The princess was standing above me on the bed, looking out into the room, with the air of one who dreamed. Her great eyes were clear and calm. Her mouth wore a look of satisfied passion; she wiped from it a streak of red.
She caught my gaze, bent down, and struck me on the eyes with the handkerchief in her hand: it was like drawing the edge of a knife across them, and for a moment or two I was blind.
I heard a dull heavy sound, as of a large soft-footed animal alighting from a little jump. I opened my eyes, and saw the great swing of a long tail as it disappeared through the half-open doorway. I sprang after it.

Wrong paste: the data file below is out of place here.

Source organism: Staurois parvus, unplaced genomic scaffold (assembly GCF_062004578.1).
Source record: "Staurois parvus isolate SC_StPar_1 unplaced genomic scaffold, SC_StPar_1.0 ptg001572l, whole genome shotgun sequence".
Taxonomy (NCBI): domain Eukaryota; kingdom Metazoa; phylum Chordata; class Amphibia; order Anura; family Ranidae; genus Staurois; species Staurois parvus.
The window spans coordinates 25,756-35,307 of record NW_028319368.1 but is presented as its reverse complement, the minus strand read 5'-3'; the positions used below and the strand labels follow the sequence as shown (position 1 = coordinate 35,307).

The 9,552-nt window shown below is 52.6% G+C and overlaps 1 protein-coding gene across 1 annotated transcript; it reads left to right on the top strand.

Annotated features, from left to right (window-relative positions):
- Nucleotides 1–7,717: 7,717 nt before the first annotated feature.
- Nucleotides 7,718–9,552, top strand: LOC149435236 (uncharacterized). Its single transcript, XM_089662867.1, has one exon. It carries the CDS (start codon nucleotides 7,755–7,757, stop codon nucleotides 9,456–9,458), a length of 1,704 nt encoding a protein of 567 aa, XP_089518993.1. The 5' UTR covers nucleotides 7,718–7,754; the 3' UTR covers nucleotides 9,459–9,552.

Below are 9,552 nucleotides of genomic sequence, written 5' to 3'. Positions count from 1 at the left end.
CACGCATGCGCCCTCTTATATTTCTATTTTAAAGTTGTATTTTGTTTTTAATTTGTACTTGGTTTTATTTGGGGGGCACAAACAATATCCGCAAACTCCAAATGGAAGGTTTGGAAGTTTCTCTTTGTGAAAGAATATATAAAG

The creature had vanished quite. I shot down the stair, and into the hall of alabaster. The moon was high, and the place like the inside of a faint, sun-blanched moon. The princess was not there. I must find her: in her presence I might protect myself; out of it I could not! I was a tame animal for her to feed upon; a human fountain for a thirst demoniac! She showed me favour the more easily to use me! My waking eyes did not fear her, but they would close, and she would come! Not seeing her, I felt her everywhere, for she might be anywhere—might even now be waiting me in some secret cavern of sleep! Only with my eyes upon her could I feel safe from her!